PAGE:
The Appellants, who were the owners of a workshop, applied to the First-tier Tribunal (“FtT”) to register an easement over adjoining land owned by the Respondents. The Appellants argued that their predecessors in title had acquired the benefit of the right of way by long use of the way, as of right.
They appellants relied on the principle of lost modern grant to establish their claim based on the use by their predecessor in title from 1964 to 2012. The FtT accepted that there had been evidence of 20 years use, but determined that the appellants were only able to evidence use without permission for only 10 out of the 20 years required. The application was refused.
On appeal, the appellants submitted that although the legal burden of proving that the use was without permission lay on the party claiming the easement, they could rely on a rebuttable evidential presumption that the alleged easement used openly for the requisite period of time had been enjoyed as of right and without permission.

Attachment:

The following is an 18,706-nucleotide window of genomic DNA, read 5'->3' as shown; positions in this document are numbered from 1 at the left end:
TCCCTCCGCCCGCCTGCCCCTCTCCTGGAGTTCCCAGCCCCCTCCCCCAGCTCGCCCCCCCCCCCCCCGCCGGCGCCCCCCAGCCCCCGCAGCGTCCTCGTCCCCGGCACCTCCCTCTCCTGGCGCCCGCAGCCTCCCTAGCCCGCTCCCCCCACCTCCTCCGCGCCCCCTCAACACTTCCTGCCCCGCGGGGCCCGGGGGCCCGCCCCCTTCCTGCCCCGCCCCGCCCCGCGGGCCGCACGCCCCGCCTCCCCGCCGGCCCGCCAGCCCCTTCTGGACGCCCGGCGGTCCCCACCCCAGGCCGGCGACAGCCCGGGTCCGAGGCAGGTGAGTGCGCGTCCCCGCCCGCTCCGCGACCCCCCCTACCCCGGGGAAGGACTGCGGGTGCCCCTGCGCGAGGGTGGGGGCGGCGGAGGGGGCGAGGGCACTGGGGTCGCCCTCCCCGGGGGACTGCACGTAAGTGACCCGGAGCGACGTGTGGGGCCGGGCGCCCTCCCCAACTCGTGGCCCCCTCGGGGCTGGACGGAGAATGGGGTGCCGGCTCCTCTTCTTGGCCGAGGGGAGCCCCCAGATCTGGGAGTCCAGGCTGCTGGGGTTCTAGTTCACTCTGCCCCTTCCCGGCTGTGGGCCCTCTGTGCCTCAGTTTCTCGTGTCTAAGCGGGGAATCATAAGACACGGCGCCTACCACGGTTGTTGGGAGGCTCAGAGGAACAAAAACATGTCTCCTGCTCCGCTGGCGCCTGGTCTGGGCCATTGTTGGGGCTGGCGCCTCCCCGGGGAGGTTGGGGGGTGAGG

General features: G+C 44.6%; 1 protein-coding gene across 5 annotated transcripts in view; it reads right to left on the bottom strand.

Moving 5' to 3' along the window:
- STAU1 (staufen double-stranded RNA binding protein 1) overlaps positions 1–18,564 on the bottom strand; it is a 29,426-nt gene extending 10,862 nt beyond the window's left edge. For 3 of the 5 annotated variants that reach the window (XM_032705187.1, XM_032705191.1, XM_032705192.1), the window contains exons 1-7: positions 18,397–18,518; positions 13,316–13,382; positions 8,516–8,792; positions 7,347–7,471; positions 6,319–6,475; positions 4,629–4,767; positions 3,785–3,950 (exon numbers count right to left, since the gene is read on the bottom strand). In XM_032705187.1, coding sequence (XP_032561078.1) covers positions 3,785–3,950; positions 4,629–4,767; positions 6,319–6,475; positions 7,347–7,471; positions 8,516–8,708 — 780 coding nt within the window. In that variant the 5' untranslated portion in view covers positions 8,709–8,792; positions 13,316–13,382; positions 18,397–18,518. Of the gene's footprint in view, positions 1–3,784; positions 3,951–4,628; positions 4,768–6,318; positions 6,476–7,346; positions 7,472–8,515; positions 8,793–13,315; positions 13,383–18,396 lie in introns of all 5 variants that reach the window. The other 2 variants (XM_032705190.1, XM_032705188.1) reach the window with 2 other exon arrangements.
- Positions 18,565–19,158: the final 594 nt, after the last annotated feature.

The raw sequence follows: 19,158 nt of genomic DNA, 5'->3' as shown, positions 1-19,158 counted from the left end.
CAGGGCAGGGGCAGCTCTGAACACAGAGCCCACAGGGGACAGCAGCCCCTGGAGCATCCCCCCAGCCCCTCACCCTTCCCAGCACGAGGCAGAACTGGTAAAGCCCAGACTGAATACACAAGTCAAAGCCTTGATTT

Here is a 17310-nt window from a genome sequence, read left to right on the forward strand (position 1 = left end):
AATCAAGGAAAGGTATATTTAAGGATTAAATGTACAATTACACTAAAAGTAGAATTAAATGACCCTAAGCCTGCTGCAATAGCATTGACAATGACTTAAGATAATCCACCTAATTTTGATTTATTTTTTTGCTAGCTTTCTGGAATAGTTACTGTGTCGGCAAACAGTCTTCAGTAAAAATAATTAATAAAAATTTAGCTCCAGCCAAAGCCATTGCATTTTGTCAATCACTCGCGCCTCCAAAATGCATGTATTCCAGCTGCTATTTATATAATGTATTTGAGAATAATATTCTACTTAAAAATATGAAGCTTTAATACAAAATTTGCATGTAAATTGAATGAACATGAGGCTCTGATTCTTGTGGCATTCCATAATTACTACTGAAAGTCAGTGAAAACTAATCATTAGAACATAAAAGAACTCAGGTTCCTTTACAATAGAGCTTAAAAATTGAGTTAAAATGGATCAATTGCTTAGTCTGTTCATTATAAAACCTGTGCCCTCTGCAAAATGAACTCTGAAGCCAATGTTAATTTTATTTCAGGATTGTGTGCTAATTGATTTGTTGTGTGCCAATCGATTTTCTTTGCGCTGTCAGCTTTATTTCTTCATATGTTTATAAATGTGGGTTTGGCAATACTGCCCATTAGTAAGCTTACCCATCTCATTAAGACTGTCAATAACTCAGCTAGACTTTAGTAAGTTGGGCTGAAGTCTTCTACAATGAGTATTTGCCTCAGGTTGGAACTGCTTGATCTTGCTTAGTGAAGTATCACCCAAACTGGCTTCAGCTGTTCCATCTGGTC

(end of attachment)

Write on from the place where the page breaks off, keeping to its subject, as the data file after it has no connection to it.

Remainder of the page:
In allowing the appeal, the Upper Tribunal held that it was common ground that the burden of proving that the use in question was “as of right” was on the party claiming to have acquired the right by prescription. There was, however, a separate line of authority, to the effect that such use gave rise to a presumption of an earlier grant of an easement, but that presumption could be rebutted by showing, for example, that the use was with the permission of the servient owner. The presumption, however, could not be rebutted by proving that there had not been an actual grant prior to the commencement of the use.
The existence of the evidential presumption relied on by the appellants made practical sense. If such an evidential presumption did not exist, then the party claiming that right would have to adduce evidence that there was no permission at any point during the period of the use. This could prove problematic especially during the time when the dominant land was owned by a predecessor in title.